THE DRILL SERGEANT: Lithium Australia (ASX: LIT) announced preliminary results of its first drilling campaign at the company’s Sadisdorf Joint Venture in Germany.
Lithium Australia is in a farm-in deal and JV with Tin International AG, a subsidiary of exchange listed Deutsche Rohstoff AG (FRA: DR0) as partner.
The company has declared its aspirations to use its wholly-owned and proprietary SiLeach hydrometallurgical lithium processing technology to unlock the lithium potential and value of historical tin-polymetallic deposits such as Sadisdorf – which is ideally located to supply the European battery and electric vehicle market – by recovering lithium from the residues of conventional tin concentration processes.
Lithium Australia said the latest results represent the first drilling at Sadisdorf since 1990 and follows a maiden Inferred Mineral Resource estimate of 25 million tonnes at 0.45 per cent lithium oxide (Li2O) (0.32 per cent Li2O cut-off).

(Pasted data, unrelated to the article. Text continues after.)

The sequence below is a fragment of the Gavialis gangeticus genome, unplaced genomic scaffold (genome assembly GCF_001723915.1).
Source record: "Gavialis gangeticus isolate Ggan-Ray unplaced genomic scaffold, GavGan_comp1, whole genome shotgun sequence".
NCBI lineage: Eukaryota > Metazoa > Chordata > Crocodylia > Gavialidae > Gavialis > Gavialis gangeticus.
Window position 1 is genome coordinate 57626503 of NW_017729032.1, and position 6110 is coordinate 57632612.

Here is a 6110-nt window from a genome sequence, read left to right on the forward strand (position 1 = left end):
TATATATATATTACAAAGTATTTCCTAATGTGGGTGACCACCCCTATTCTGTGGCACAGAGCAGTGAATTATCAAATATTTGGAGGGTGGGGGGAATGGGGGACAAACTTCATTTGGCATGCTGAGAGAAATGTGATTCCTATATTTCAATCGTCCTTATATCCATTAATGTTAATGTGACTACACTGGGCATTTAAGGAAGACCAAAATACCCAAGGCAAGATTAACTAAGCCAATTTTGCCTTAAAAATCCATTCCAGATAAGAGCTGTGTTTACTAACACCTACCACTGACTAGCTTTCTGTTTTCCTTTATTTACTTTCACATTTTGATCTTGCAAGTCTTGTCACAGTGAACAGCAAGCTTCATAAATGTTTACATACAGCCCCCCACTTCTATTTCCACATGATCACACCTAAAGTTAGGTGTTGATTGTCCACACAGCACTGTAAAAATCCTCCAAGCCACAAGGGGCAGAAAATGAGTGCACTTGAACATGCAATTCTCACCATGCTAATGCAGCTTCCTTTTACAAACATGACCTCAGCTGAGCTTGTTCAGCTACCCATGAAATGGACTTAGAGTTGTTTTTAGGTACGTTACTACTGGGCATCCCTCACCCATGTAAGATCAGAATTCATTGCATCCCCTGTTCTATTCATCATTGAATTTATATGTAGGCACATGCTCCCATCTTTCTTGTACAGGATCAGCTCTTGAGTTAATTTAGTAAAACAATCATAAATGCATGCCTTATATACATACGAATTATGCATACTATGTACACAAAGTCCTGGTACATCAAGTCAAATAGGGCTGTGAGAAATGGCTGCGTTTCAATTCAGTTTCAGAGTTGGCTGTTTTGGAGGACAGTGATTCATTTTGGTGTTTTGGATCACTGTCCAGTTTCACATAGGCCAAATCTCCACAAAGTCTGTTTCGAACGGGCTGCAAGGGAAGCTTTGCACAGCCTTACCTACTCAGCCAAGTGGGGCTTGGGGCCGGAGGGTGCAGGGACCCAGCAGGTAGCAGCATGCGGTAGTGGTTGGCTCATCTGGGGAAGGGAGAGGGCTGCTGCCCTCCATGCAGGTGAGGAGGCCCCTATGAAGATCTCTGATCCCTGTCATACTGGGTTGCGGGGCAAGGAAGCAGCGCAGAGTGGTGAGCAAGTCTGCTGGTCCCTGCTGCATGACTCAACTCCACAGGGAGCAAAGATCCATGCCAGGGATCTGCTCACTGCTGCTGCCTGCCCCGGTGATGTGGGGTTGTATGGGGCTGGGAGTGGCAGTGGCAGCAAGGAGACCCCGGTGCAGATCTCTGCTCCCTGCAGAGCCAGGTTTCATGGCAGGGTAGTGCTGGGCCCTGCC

The program of three diamond holes was designed to confirm historic data and test the outer boundaries of the mineral resource model.
The drilling encountered intercepts including 32.19 metres of continuous lithium mineralisation at 0.52 per cent Li2O.
Other intercepts of tin mineralisation were also encountered of up to 11.65 metres at 0.35 per cent tin.
“Firstly, this is a welcome start to our first on-the-ground work at Sadisdorf – placing the company at the forefront of the bourgeoning battery chemical sector – much of which is European led,” Lithium Australia managing director Adrian Griffin said in the company’s announcement to the Australian Securities Exchange.
“The mineralisation encountered in the first drill hole strongly supports our vision of unlocking the value of the historic tin-tungsten Sadisdorf mine by adding lithium as an additional value driver, at a location in close geographical proximity to emerging European new era battery markets.
“Our SiLeach processing technology is ideally suited for processing Sadisdorf’s greisen-style polymetallic mineralisation which contains abundant lithium micas.
“With tin increasingly regarded as a strategic technology metal, the tin assays encountered also confirm our view of the potential of Sadisdorf as a significant polymetallic deposit.
“Testwork on fresh samples will commence shortly and we look forward to the full assay results from the remaining two drill holes.”